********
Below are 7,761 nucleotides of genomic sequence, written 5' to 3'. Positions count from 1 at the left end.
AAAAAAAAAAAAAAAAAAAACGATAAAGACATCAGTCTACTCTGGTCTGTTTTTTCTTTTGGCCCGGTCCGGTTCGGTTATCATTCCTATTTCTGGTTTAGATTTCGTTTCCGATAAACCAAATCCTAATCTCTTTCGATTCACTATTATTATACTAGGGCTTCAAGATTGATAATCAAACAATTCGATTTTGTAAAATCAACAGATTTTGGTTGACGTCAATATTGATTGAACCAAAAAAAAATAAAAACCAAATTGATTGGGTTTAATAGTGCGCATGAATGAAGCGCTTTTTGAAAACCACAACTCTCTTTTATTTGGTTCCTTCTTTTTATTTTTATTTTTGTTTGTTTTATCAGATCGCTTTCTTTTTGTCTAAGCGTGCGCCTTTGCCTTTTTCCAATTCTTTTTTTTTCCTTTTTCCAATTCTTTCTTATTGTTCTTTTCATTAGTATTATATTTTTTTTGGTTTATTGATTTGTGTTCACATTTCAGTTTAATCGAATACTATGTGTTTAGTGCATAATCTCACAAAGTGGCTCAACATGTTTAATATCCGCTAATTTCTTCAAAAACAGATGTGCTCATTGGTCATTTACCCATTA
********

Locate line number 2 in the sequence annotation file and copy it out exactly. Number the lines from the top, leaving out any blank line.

AAAAAAAAAAAAAAAAAAAACGATAAAGACATCAGTCTACTCTGGTCTGTTTTTTCTTTTGGCCCGGTCCGGTTCGGTTATCATTCCTATTTCTGGTTTAGATTTCGTTTCCGATAAACCAAATCCTAATCTCTTTCGATTCACTATTATTATACTAGGGCTTCAAGATTGATAATCAAACAATTCGATTTTGTAAAATCAACAGATTTTGGTTGACGTCAATATTGATTGAACCAAAAAAAAATAAAAACCAAATTGATTGGGTTTAATAGTGCGCATGAATGAAGCGCTTTTTGAAAACCACAACTCTCTTTTATTTGGTTCCTTCTTTTTATTTTTATTTTTGTTTGTTTTATCAGATCGCTTTCTTTTTGTCTAAGCGTGCGCCTTTGCCTTTTTCCAATTCTTTTTTTTTCCTTTTTCCAATTCTTTCTTATTGTTCTTTTCATTAGTATTATATTTTTTTTGGTTTATTGATTTGTGTTCACATTTCAGTTTAATCGAATACTATGTGTTTAGTGCATAATCTCACAAAGTGGCTCAACATGTTTAATATCCGCTAATTTCTTCAAAAACAGATGTGCTCATTGGTCATTTACCCATTA